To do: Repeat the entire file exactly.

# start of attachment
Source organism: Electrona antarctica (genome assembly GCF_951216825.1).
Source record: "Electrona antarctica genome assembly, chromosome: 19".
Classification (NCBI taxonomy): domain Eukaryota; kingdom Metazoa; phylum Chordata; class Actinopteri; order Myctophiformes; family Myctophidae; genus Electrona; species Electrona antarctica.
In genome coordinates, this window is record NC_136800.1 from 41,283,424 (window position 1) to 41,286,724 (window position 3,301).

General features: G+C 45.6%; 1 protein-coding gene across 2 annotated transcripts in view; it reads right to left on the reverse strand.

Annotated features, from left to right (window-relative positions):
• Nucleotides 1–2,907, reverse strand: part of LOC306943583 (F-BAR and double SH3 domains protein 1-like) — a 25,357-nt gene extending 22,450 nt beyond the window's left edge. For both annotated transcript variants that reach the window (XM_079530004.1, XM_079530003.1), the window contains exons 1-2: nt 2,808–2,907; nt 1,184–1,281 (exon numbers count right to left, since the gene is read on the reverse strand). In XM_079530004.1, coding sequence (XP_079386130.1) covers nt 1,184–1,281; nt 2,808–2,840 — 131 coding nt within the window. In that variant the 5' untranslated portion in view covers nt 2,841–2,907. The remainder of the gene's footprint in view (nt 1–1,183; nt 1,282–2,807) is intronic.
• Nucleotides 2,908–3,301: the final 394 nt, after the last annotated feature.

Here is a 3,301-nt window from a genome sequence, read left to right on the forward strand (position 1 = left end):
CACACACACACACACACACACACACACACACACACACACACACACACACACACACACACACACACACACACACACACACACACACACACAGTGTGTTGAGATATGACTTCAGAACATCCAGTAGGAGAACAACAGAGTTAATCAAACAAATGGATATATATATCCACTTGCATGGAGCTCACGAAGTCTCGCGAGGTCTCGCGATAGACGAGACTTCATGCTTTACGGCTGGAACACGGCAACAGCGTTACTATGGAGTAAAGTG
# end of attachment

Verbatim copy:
Source organism: Electrona antarctica (genome assembly GCF_951216825.1).
Source record: "Electrona antarctica genome assembly, chromosome: 19".
Classification (NCBI taxonomy): domain Eukaryota; kingdom Metazoa; phylum Chordata; class Actinopteri; order Myctophiformes; family Myctophidae; genus Electrona; species Electrona antarctica.
In genome coordinates, this window is record NC_136800.1 from 41,283,424 (window position 1) to 41,286,724 (window position 3,301).

General features: G+C 45.6%; 1 protein-coding gene across 2 annotated transcripts in view; it reads right to left on the reverse strand.

Annotated features, from left to right (window-relative positions):
• Nucleotides 1–2,907, reverse strand: part of LOC306943583 (F-BAR and double SH3 domains protein 1-like) — a 25,357-nt gene extending 22,450 nt beyond the window's left edge. For both annotated transcript variants that reach the window (XM_079530004.1, XM_079530003.1), the window contains exons 1-2: nt 2,808–2,907; nt 1,184–1,281 (exon numbers count right to left, since the gene is read on the reverse strand). In XM_079530004.1, coding sequence (XP_079386130.1) covers nt 1,184–1,281; nt 2,808–2,840 — 131 coding nt within the window. In that variant the 5' untranslated portion in view covers nt 2,841–2,907. The remainder of the gene's footprint in view (nt 1–1,183; nt 1,282–2,807) is intronic.
• Nucleotides 2,908–3,301: the final 394 nt, after the last annotated feature.

Here is a 3,301-nt window from a genome sequence, read left to right on the forward strand (position 1 = left end):
CACACACACACACACACACACACACACACACACACACACACACACACACACACACACACACACACACACACACACACACACACACACACAGTGTGTTGAGATATGACTTCAGAACATCCAGTAGGAGAACAACAGAGTTAATCAAACAAATGGATATATATATCCACTTGCATGGAGCTCACGAAGTCTCGCGAGGTCTCGCGATAGACGAGACTTCATGCTTTACGGCTGGAACACGGCAACAGCGTTACTATGGAGTAAAGTG